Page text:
Modifications
If you’re unable to hold your wrist or clasp your hands together, hold a strap between your hands, or press your hands into the floor to help move your torso forward over your leg. You can keep your hands on the floor as you press your right arm into your right shin, working all of the other parts of the pose without the bind.

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Teacher Feature: Lisa Rostelli-Visco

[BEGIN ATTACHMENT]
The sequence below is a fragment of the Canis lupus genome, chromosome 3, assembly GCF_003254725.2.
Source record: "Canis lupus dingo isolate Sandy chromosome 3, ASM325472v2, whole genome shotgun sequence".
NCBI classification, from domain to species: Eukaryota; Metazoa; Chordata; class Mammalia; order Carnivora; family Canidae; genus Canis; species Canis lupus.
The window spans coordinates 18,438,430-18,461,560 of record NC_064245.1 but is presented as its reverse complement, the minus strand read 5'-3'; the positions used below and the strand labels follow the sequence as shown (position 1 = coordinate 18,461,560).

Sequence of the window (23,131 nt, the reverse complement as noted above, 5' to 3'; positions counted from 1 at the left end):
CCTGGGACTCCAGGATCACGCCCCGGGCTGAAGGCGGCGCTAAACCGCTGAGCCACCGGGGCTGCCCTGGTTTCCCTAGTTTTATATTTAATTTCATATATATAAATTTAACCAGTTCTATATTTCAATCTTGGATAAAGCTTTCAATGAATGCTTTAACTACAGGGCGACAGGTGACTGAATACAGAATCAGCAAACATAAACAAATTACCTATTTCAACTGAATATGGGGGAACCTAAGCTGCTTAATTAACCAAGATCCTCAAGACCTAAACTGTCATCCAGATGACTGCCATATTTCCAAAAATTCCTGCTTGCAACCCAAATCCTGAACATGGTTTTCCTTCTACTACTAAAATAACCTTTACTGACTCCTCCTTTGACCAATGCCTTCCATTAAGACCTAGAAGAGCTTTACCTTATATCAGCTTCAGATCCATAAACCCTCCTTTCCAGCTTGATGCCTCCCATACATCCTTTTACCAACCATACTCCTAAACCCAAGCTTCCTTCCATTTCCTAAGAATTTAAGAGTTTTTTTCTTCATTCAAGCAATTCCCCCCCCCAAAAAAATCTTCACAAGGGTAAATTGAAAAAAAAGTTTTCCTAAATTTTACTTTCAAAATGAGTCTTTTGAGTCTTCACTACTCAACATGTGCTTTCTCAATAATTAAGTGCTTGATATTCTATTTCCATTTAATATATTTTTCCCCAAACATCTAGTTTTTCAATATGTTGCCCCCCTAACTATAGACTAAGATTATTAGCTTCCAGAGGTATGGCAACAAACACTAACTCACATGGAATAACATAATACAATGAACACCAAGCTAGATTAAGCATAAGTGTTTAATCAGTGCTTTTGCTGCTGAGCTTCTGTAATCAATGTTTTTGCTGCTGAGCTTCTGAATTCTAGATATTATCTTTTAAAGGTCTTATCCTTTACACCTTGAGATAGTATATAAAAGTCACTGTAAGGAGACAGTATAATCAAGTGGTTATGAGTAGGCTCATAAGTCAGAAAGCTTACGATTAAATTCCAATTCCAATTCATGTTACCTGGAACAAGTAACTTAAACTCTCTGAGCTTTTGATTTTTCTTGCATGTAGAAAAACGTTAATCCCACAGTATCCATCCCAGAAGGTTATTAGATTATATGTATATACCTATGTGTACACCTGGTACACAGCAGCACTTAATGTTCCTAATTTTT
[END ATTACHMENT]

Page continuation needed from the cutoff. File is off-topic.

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Lisa Rostelli-Visco joined the Yogasphere teaching community in November of 2015.  She has been dedicated to her own practice for 30 years and teaching for over 20 with formal training in Iyengar Yoga. That training has been the foundation of both her own daily practice and her teaching, although she has also studied Viniyoga (yoga therapy) and Dharma Yoga more extensively. Lisa is a lover of learning and travels often to practice with other teachers from various backgrounds in order to expand her own understanding, to deepen her own practice and to share those experiences with her students. She believes that we as humans, are a sum of our experiences and our yoga practice should reflect same. Keeping an open heart and an open mind to what others have to offer is necessary for self-awareness and growth. Lisa has also been pole dancing for three years, competing for two. She has placed 2nd/3rd in the North American Pole Dance Championships – Masters Division, 1st place in the Masters Division in Paragon International 2014, and 1st Place in the Masters Divison of the Pole Championship Series 2015. Even her experiences as a competitive pole dancer has deepened her yoga practice and her love of movement. She lives in Doylestown Pa, where she and her partner raise their three children.